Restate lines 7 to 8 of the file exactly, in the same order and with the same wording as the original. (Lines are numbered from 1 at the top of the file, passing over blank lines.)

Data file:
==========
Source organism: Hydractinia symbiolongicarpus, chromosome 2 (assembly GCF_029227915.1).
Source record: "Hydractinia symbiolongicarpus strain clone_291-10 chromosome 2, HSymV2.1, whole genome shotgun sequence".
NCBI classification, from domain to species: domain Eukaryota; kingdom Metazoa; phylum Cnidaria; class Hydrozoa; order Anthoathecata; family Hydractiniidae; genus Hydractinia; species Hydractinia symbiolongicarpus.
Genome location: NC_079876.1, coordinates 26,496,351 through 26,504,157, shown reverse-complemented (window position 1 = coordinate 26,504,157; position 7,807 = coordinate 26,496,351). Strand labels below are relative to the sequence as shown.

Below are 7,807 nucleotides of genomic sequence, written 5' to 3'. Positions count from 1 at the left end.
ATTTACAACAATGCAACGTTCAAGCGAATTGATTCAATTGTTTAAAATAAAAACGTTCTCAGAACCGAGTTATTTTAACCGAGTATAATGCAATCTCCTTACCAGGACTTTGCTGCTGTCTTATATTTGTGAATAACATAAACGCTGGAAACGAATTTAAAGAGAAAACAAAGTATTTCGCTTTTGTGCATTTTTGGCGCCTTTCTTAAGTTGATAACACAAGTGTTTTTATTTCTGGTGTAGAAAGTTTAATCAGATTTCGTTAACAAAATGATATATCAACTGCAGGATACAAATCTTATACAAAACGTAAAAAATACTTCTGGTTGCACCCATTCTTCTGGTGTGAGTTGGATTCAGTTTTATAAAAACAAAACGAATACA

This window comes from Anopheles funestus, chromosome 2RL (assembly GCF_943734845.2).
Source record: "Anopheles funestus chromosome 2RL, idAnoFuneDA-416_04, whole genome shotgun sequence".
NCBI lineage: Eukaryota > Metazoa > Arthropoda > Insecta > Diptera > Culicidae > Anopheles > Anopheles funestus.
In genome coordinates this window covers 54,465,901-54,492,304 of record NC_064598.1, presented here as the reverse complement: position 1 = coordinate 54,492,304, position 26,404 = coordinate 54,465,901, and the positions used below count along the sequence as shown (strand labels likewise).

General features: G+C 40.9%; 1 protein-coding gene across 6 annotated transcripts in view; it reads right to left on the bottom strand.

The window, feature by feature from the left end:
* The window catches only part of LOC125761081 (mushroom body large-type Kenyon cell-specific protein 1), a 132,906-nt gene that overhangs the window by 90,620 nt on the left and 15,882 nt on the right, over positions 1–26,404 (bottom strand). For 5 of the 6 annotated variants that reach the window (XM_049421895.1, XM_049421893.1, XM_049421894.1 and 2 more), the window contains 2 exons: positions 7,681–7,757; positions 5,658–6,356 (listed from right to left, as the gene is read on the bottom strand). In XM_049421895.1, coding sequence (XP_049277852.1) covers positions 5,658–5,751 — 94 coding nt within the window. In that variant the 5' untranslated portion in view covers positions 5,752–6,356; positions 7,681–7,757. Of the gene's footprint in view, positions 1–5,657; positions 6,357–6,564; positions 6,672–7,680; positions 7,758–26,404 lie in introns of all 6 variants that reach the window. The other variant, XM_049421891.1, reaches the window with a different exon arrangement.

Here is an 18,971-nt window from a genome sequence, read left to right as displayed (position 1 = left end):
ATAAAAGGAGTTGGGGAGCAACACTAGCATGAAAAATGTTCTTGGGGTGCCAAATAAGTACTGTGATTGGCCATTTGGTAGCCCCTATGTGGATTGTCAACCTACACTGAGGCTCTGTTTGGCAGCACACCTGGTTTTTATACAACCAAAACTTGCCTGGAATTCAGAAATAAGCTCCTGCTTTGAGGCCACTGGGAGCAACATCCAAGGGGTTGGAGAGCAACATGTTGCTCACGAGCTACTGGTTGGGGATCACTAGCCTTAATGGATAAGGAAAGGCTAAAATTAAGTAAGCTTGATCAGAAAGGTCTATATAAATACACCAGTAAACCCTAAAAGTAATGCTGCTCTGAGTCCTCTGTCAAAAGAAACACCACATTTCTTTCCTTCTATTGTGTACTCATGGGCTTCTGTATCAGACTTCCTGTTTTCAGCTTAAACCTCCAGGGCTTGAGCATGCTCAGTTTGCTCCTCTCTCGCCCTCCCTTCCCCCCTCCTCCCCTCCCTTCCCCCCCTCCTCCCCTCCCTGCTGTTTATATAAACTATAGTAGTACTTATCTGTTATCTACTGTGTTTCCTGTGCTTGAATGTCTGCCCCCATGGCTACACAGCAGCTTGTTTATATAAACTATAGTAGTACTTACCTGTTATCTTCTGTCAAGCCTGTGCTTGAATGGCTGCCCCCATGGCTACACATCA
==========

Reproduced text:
This window comes from Anopheles funestus, chromosome 2RL (assembly GCF_943734845.2).
Source record: "Anopheles funestus chromosome 2RL, idAnoFuneDA-416_04, whole genome shotgun sequence".